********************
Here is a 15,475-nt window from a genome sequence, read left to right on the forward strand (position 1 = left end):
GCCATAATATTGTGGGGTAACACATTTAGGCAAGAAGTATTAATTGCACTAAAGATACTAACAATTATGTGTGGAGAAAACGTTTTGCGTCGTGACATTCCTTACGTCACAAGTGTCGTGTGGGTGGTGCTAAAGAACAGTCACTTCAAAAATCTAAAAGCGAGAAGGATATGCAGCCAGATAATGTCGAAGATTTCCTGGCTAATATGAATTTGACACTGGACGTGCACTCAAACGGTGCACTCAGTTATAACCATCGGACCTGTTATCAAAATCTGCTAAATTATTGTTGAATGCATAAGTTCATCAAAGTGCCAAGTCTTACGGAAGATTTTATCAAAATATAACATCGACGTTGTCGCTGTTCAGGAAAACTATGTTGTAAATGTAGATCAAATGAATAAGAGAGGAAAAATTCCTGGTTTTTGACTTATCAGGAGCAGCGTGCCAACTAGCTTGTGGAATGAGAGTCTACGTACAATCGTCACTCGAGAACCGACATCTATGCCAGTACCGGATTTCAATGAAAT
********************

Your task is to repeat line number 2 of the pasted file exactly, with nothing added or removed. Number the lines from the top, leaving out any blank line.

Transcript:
GCCATAATATTGTGGGGTAACACATTTAGGCAAGAAGTATTAATTGCACTAAAGATACTAACAATTATGTGTGGAGAAAACGTTTTGCGTCGTGACATTCCTTACGTCACAAGTGTCGTGTGGGTGGTGCTAAAGAACAGTCACTTCAAAAATCTAAAAGCGAGAAGGATATGCAGCCAGATAATGTCGAAGATTTCCTGGCTAATATGAATTTGACACTGGACGTGCACTCAAACGGTGCACTCAGTTATAACCATCGGACCTGTTATCAAAATCTGCTAAATTATTGTTGAATGCATAAGTTCATCAAAGTGCCAAGTCTTACGGAAGATTTTATCAAAATATAACATCGACGTTGTCGCTGTTCAGGAAAACTATGTTGTAAATGTAGATCAAATGAATAAGAGAGGAAAAATTCCTGGTTTTTGACTTATCAGGAGCAGCGTGCCAACTAGCTTGTGGAATGAGAGTCTACGTACAATCGTCACTCGAGAACCGACATCTATGCCAGTACCGGATTTCAATGAAAT